With a rich history and a buzzing cultural life, London has dozens of unique things to do and see tucked away – you just need to know where to look. From exploring ancient temples to wild swimming, these are the best quirky and unusual things to do in London.
Already familiar with uber-trendy Hackney? If you want to explore a lesser-known corner of East London, take a walk along The Line, a sculpture trail that stretches across the Thames, from the Queen Elizabeth Olympic Park in Stratford all the way down to The O2 Arena in Greenwich. There are 12 sculptures along the route by artists including Damien Hirst and Antony Gormley. Look out for the upside-down electricity pylon in Greenwich, and when you visit the 115m-tall ArcelorMittal Orbit tower in Stratford, be sure to ride the slide from top to bottom. The walk takes about three hours and roughly follows the Meridian Line. Both start points are easily accessed via the Tube network and it’s the perfect way to get some exercise and see the Thames, which you’ll cross via a dangling cable car.
The Attendant has a number of cafes in the city, but the Fitzrovia is the one to visit. In Victorian times, the space was a public toilet, but the old urinals are now a main focal point of the interior (but don’t worry, they’ve been cleaned). The beautiful wrought-iron entrance is another reason to visit the café, which looks so authentic that baristas say they regularly have to turn away people who think it’s still a functioning public toilet.
Blink and you’ll miss the water pump in Soho that helped to cure cholera. The water-borne disease caused mass fatalities in London, until local doctor John Snow traced an outbreak back to this pump in 1854. Before this, people believed cholera was transmitted through the air. Pop into the John Snow pub nearby to raise a pint to the good doctor.
Istanbul has its “basilica” Cistern; Paris has its sewer tours. To learn about the history of London’s plumbing, make sure you visit the Grade I-listed Crossness Pumping Station in south east London. After the Great Stink of 1858 – a summer when the smell of human excrement being dumped into the Thames became unbearable – the engineer Sir Joseph Bazalgette proposed a radical solution: a London-wide sewage network powered by cutting-edge pumping technology. Aside from being a triumph of Victorian engineering, the site is an ornate marvel, with working pumps and wrought-iron decoration that has been carefully restored. To get there, catch the train from London Bridge to Abbey Wood, then walk 30 minutes north towards the Thames.
London dates back nearly 2,000 years and was already a town before the Romans descended on Britain. They made it a fortified city and brought their mystical beliefs with them. The temple of one of their gods, Mithras, was discovered in 1954, and today the London Mithraeum has its own museum below Bloomberg’s European headquarters. The temple has been restored to look the way it did when it was first excavated, and is showcased in a presentation that uses lighting design, audio recordings and haze. Entrance is free but booking is essential.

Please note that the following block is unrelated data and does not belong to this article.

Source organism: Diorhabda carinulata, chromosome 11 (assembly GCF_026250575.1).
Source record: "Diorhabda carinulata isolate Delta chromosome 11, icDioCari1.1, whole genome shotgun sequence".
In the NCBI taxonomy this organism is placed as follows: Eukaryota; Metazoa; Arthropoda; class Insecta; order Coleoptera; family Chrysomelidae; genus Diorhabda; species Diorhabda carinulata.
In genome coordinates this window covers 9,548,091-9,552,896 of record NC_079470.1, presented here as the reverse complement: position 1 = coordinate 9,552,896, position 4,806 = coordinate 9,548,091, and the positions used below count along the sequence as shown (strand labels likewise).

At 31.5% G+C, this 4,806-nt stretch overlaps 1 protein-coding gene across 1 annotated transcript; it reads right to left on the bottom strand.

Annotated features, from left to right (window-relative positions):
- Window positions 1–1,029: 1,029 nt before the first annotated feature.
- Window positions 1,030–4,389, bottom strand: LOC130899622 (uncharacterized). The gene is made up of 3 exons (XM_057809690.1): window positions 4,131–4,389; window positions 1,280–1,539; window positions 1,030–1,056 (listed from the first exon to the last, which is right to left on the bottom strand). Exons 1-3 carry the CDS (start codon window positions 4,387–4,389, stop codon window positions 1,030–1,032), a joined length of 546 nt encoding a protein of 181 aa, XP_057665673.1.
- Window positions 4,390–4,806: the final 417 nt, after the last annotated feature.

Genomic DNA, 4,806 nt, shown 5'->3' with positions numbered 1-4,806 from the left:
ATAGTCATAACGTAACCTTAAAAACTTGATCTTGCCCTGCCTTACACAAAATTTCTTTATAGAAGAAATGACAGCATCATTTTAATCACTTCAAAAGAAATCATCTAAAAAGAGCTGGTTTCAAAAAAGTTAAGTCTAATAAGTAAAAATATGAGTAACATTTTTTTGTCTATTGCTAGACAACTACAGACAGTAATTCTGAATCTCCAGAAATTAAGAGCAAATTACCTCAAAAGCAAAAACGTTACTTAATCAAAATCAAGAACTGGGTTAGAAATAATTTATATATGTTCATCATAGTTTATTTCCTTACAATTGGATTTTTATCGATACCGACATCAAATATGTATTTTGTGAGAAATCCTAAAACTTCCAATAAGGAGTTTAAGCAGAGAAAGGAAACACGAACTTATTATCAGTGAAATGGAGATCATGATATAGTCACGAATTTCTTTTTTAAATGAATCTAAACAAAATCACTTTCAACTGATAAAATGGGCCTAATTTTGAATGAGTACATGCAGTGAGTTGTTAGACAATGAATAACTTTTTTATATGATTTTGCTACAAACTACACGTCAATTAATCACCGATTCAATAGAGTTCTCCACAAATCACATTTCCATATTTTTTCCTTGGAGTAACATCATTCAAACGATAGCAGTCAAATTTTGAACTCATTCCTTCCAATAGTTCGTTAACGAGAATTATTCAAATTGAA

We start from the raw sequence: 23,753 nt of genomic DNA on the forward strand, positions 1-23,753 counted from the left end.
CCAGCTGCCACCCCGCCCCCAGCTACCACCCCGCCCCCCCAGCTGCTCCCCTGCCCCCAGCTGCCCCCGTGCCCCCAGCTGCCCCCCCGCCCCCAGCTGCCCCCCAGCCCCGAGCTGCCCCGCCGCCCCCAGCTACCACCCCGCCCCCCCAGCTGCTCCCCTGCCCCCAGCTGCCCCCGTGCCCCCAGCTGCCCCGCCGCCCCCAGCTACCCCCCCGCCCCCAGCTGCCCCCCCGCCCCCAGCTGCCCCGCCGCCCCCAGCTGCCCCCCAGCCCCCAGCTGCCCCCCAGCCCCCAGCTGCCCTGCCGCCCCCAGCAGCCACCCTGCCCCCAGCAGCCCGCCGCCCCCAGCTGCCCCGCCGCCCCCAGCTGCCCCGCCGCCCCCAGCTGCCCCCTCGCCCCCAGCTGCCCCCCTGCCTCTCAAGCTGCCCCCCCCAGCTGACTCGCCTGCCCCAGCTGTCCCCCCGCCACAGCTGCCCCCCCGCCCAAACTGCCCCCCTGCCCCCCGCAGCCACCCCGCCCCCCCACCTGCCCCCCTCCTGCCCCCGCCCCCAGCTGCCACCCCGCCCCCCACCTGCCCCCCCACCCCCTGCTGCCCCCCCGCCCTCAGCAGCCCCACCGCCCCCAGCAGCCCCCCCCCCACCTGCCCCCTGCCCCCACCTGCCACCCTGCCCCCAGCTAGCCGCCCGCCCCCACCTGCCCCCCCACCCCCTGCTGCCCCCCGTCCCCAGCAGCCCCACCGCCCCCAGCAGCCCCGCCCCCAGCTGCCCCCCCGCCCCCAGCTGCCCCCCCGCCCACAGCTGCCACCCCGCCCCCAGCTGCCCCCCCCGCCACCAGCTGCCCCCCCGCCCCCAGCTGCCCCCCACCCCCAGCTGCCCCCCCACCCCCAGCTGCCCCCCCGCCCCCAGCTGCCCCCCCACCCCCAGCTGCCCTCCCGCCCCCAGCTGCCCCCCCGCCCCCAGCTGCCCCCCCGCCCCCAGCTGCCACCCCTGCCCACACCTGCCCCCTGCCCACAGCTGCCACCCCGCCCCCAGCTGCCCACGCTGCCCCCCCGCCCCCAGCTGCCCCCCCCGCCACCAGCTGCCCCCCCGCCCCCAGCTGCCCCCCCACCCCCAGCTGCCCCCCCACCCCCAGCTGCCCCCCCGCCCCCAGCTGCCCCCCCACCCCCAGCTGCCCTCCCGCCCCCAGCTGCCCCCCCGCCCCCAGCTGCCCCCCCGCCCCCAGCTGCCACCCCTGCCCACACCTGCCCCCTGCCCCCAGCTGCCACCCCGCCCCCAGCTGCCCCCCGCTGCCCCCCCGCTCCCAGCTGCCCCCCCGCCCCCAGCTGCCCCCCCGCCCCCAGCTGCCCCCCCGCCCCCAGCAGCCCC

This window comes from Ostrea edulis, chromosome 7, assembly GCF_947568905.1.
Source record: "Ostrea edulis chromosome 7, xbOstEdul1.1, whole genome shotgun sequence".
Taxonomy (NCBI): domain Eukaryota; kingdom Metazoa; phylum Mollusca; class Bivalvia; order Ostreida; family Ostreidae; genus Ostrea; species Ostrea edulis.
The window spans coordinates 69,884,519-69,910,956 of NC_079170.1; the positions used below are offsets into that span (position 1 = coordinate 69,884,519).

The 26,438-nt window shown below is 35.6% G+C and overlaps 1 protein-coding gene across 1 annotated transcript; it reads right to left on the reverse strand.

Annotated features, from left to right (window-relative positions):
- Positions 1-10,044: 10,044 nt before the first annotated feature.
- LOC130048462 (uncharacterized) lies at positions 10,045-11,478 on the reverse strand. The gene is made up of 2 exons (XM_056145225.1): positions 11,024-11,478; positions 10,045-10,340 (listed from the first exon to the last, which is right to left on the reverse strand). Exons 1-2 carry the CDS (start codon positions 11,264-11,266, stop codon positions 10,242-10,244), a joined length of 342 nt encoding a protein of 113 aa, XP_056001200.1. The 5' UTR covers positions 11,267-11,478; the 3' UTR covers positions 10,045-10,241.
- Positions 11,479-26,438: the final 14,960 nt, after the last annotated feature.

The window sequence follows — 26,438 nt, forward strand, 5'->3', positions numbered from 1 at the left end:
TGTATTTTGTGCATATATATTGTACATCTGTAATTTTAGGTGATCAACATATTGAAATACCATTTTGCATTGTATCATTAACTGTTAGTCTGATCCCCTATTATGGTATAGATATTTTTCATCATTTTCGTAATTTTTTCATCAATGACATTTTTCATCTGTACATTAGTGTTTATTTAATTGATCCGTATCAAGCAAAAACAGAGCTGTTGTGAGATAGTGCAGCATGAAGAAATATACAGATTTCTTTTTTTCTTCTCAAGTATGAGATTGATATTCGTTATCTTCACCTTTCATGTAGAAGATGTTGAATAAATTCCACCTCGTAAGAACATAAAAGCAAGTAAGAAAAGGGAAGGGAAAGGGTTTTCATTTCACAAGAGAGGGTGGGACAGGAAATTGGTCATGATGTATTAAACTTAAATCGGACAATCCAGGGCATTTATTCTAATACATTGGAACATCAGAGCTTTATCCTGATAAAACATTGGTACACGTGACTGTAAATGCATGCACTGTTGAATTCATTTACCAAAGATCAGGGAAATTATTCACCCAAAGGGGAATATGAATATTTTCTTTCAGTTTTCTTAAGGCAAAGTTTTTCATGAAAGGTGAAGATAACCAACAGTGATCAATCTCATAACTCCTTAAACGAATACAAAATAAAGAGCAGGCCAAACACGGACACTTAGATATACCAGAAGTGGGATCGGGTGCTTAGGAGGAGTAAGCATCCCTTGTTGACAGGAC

East London’s psychedelic God’s Own Junkyard is a treasure trove for anybody fascinated by neon signs. The gallery, which is located on an industrial estate, contains everything from old Soho sex-shop signs to props used in fashion shoots. Walking around the colourful space is a truly cool experience; it’s one of the more Instagrammable places in London, and has its own café, The Rolling Scones Café. God’s Own Junkyard is only open at weekends and entrance is free.
It might look murky and you definitely wouldn’t want to fall in, but kayaking is a fun way to get up very close to the iconic London river. Kayaking London take out small groups every day around the Houses of Parliament or in Little Venice in Paddington.
It’s Halloween all year round at the Hoxton Street Monster Supplies, run by the charity Ministry of Stories, which encourages children to write. The shop has everything you could want – salt made from tears of sorrow, cubed earwax (fudge) and jars of daylight (a solar-cell LED light) – for “the monster in your life or afterlife”. A great place to visit if you want to find unusual gifts and support a good cause at the same time.
London has a surprising number of outdoor pools and lidos that are perfect for both warm summer swims and brisk winter dips. Some of the best can be found on Hampstead Heath, where the bathing ponds and the lido are open for swimmers all year round. Taking in the wilderness in the middle of London with an early morning swim is a lovely, calm way to exercise and get back to nature. Opening and closing hours depend on the season, so make sure to check the website, but the ponds normally open at 7am.
The Old Operating Theatre Museum, close to the Shard in London Bridge, is exactly what it sounds like. The charity showcases how surgeries were made before we had anaesthetics and antiseptics, and the attic space also houses herbs that were used for medicines. It’s a fascinating place to visit, and makes you very grateful for modern medicine. If you want to get a real feel for how operations were done in the 1800s, there are surgical demonstrations every weekend.